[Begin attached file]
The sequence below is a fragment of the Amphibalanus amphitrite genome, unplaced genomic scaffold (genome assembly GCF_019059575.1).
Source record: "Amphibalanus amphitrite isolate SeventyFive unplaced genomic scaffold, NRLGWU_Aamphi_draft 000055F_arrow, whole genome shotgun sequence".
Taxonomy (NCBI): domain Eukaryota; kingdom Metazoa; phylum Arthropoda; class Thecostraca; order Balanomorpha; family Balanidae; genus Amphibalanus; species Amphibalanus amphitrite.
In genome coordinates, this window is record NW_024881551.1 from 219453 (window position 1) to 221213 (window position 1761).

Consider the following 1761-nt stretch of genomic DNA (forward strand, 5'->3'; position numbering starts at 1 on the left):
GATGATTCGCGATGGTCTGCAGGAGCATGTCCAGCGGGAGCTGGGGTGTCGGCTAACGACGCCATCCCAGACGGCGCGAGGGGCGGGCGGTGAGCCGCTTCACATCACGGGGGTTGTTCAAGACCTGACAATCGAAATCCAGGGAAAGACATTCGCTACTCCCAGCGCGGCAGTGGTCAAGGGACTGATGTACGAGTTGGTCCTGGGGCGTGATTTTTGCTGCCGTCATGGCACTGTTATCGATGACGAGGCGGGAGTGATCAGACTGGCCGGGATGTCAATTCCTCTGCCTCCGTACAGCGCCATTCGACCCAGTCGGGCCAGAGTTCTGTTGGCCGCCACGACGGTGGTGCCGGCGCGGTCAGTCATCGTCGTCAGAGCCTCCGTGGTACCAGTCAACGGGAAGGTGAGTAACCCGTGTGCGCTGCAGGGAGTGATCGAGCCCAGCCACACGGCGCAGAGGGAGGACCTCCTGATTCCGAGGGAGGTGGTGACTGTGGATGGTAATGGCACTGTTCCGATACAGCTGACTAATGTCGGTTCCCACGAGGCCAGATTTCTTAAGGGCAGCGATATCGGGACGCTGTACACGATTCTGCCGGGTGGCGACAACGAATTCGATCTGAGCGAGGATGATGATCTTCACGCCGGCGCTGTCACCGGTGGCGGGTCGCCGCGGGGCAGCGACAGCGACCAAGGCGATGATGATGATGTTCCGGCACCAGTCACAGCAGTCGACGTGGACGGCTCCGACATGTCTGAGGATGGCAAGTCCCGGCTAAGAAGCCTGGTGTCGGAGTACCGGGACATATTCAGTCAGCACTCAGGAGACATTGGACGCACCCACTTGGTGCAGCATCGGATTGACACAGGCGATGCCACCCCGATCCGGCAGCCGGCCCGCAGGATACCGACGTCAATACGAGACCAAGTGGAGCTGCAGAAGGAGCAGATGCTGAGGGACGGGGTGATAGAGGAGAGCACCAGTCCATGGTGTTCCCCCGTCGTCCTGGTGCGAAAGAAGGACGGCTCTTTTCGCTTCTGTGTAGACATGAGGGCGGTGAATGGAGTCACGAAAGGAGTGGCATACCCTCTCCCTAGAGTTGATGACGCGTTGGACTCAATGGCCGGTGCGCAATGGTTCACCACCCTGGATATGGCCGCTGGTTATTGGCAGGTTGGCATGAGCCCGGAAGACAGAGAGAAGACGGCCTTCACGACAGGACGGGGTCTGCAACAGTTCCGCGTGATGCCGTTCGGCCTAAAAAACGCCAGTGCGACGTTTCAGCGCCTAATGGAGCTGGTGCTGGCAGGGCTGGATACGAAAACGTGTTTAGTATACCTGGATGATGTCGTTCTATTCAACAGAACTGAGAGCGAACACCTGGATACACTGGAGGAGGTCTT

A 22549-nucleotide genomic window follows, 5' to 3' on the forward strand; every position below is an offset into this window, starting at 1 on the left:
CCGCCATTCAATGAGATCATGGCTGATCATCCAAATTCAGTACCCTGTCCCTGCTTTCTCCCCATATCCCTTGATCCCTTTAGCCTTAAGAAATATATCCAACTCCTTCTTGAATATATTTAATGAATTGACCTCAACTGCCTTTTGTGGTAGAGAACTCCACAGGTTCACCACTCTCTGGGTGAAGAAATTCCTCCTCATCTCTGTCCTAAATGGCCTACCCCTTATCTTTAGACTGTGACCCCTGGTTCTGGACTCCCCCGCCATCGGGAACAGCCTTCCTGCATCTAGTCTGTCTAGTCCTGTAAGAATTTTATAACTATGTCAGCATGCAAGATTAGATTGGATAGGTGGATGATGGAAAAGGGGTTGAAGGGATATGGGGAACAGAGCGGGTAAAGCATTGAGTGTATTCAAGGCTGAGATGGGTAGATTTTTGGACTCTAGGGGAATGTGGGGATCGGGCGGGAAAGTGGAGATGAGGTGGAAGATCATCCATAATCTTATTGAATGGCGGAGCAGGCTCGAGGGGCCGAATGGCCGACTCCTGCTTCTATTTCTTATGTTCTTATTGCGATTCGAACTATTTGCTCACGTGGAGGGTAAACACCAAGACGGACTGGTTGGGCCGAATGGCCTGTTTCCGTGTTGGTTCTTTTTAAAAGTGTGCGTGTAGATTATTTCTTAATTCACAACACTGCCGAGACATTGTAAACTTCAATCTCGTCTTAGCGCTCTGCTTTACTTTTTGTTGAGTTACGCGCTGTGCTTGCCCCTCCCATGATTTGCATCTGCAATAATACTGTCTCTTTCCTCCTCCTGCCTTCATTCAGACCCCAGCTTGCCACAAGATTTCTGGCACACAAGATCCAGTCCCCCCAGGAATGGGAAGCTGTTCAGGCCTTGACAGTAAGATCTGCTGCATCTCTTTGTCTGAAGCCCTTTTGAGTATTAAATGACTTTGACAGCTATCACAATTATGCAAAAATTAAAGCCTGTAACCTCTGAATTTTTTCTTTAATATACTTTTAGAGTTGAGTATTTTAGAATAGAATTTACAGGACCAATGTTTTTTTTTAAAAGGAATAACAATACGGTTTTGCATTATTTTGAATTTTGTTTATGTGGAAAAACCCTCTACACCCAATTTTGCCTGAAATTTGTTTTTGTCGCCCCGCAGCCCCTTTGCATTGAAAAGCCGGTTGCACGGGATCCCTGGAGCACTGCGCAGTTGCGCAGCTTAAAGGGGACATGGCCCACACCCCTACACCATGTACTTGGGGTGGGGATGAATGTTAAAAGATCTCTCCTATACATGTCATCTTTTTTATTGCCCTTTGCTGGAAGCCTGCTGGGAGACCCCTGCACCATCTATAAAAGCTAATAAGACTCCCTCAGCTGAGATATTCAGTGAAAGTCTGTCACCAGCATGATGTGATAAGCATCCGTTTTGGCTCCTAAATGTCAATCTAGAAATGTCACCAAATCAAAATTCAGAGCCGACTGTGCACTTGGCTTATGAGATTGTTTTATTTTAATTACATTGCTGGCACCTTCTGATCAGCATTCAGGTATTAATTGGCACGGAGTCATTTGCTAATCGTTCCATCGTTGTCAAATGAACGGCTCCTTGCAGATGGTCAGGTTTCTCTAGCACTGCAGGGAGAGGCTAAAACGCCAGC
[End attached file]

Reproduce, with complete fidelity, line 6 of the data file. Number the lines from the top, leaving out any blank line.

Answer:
GATGATTCGCGATGGTCTGCAGGAGCATGTCCAGCGGGAGCTGGGGTGTCGGCTAACGACGCCATCCCAGACGGCGCGAGGGGCGGGCGGTGAGCCGCTTCACATCACGGGGGTTGTTCAAGACCTGACAATCGAAATCCAGGGAAAGACATTCGCTACTCCCAGCGCGGCAGTGGTCAAGGGACTGATGTACGAGTTGGTCCTGGGGCGTGATTTTTGCTGCCGTCATGGCACTGTTATCGATGACGAGGCGGGAGTGATCAGACTGGCCGGGATGTCAATTCCTCTGCCTCCGTACAGCGCCATTCGACCCAGTCGGGCCAGAGTTCTGTTGGCCGCCACGACGGTGGTGCCGGCGCGGTCAGTCATCGTCGTCAGAGCCTCCGTGGTACCAGTCAACGGGAAGGTGAGTAACCCGTGTGCGCTGCAGGGAGTGATCGAGCCCAGCCACACGGCGCAGAGGGAGGACCTCCTGATTCCGAGGGAGGTGGTGACTGTGGATGGTAATGGCACTGTTCCGATACAGCTGACTAATGTCGGTTCCCACGAGGCCAGATTTCTTAAGGGCAGCGATATCGGGACGCTGTACACGATTCTGCCGGGTGGCGACAACGAATTCGATCTGAGCGAGGATGATGATCTTCACGCCGGCGCTGTCACCGGTGGCGGGTCGCCGCGGGGCAGCGACAGCGACCAAGGCGATGATGATGATGTTCCGGCACCAGTCACAGCAGTCGACGTGGACGGCTCCGACATGTCTGAGGATGGCAAGTCCCGGCTAAGAAGCCTGGTGTCGGAGTACCGGGACATATTCAGTCAGCACTCAGGAGACATTGGACGCACCCACTTGGTGCAGCATCGGATTGACACAGGCGATGCCACCCCGATCCGGCAGCCGGCCCGCAGGATACCGACGTCAATACGAGACCAAGTGGAGCTGCAGAAGGAGCAGATGCTGAGGGACGGGGTGATAGAGGAGAGCACCAGTCCATGGTGTTCCCCCGTCGTCCTGGTGCGAAAGAAGGACGGCTCTTTTCGCTTCTGTGTAGACATGAGGGCGGTGAATGGAGTCACGAAAGGAGTGGCATACCCTCTCCCTAGAGTTGATGACGCGTTGGACTCAATGGCCGGTGCGCAATGGTTCACCACCCTGGATATGGCCGCTGGTTATTGGCAGGTTGGCATGAGCCCGGAAGACAGAGAGAAGACGGCCTTCACGACAGGACGGGGTCTGCAACAGTTCCGCGTGATGCCGTTCGGCCTAAAAAACGCCAGTGCGACGTTTCAGCGCCTAATGGAGCTGGTGCTGGCAGGGCTGGATACGAAAACGTGTTTAGTATACCTGGATGATGTCGTTCTATTCAACAGAACTGAGAGCGAACACCTGGATACACTGGAGGAGGTCTT